Several community banks in Texas have quit making home loans in recent months, said Jay Isaacs, president of the $848 million-asset FirstCapital Bank of Texas in Midland. Ken Trautman, president and chief executive of the $210 million-asset Peoples Bank of Commerce in Medford, Ore., said in July that many of the community banks he competes against quit making mortgages.
Multiple dynamics are at work.
A spike in long-term interest rates in mid-2013 significantly reduced refinancing demand. Though some bankers reported a small uptick in refi activity in late September, the Mortgage Bankers Association estimated that originations through the first nine months of 2014 fell 44% from a year earlier, to $844 billion. And a recent study by the Federal Reserve Board and the Conference of State Bank Supervisors found that just 28% of community banks surveyed expect 2014 mortgage volume to exceed last year's activity.
Cardinal Financial in Tysons Corner, Va., one of the biggest community bank mortgages lenders, said its mortgage banking unit lost $76,000 in the third quarter, after the volume of its closings fell 11% from a year earlier, to $827 million.
Some banks also curtailed mortgage lending when the Consumer Financial Protection Bureau's qualified-mortgage rule took root in January. Still, the study by the Fed and the Conference of State Bank Supervisors found that only 29% of respondents are refusing to make nonqualified mortgages.
First Commonwealth forecast earlier this year that its mortgage bank would earn about $2 million annually, though the estimate may require "fine-tuning" to reflect the unit's first three months of operation, Chief Financial Officer James Reske said in an interview.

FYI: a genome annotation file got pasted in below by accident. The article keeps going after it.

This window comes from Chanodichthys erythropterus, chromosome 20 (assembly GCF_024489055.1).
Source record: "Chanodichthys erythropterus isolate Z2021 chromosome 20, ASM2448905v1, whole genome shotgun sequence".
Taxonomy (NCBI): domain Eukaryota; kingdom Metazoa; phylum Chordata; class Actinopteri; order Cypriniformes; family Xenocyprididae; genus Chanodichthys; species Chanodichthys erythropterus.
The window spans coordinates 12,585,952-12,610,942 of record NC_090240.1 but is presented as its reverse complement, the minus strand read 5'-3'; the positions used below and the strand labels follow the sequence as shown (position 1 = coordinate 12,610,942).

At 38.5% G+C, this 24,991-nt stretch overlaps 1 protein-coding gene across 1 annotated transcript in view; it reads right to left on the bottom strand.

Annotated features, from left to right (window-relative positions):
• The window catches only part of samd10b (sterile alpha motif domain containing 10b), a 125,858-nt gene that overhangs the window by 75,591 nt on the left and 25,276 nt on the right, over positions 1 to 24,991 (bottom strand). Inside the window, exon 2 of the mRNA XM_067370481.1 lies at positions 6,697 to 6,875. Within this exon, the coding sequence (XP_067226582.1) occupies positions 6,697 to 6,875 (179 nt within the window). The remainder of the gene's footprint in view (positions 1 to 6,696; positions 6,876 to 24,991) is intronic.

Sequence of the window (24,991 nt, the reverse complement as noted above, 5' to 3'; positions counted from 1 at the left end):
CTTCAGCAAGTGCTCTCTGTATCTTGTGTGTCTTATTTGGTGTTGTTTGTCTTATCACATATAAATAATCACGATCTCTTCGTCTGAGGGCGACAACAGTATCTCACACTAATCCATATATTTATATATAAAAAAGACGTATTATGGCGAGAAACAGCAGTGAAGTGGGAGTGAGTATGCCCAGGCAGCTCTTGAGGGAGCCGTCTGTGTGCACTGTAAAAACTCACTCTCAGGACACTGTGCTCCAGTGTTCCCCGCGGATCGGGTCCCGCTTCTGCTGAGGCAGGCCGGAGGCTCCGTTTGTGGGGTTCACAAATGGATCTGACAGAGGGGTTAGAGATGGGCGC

Management remains bullish on its future, and it is intent to proceed with previously announced plans to start offering mortgages in Cleveland, where the company opened a commercial loan production office in April. The office originated about $25 million of loans in the third quarter, Price said.
First Commonwealth should start making home loans in Cleveland next year, said Stan Foraker, CEO of the mortgage unit and a 30-year banking veteran who spent most of his career in northern Ohio. (Price and Reske also have experience with Ohio banking.)
Cleveland has similar demographics to Pittsburgh, where First Commonwealth has a significant presence. "It's got a lot of households, and the average mortgage size is a little healthier than what we've found in western Pennsylvania," Price said.
West Virginia and Maryland also seem well-suited for expansion, Foraker said.
First Commonwealth plans to initially focus on pitching mortgages to existing customers with a monthly goal of originating an average of two mortgages for each of its 110 branches. The unit will need several months to reach that target.
"My two observations after a quarter in the business are that we have less activity, but higher loan amounts," Price told analysts during a conference call last month.
It is too soon to draw definitive conclusions about the long-term success of First Commonwealth's mortgage operation, Ramsay said.
The third-quarter results recognize "the fact that the mortgage business is tough, and it has probably gotten tougher since First Commonwealth entered," Ramsey said. "It's always been a volatile business."